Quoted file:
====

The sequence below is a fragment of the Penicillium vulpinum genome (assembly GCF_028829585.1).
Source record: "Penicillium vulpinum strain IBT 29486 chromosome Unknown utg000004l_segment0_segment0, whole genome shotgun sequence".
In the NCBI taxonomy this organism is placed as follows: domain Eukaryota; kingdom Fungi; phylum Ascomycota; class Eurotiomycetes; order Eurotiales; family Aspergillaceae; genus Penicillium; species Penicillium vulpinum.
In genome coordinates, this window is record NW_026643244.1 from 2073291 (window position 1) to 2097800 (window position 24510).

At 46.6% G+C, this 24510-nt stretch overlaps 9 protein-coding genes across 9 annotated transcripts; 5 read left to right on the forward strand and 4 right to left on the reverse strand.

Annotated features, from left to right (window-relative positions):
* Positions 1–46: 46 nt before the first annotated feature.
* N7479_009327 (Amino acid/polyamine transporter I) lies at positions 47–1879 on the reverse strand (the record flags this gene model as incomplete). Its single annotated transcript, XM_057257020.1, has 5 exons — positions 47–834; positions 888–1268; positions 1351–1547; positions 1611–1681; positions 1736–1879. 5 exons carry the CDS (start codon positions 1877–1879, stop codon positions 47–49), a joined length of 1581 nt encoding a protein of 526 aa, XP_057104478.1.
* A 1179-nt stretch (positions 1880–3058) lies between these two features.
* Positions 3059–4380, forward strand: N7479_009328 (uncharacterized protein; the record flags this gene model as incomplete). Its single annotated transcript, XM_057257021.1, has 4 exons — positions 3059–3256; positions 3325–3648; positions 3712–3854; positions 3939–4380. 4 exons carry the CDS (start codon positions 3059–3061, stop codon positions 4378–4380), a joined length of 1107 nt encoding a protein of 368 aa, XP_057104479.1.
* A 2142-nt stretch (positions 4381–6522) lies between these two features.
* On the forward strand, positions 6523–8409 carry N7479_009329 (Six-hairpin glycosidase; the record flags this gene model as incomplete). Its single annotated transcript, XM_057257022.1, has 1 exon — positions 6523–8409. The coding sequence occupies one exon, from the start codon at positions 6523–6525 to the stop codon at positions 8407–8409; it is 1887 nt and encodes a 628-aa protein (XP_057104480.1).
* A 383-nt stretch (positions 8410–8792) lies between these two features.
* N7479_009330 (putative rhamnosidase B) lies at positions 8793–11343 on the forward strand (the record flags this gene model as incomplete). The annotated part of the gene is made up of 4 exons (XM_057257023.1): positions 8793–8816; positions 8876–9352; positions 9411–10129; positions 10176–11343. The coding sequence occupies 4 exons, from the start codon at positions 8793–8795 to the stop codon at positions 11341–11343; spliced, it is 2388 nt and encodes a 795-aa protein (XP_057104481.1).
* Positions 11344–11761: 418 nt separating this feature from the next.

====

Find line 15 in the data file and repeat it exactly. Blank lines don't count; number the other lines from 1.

* Positions 11344–11761: 418 nt separating this feature from the next.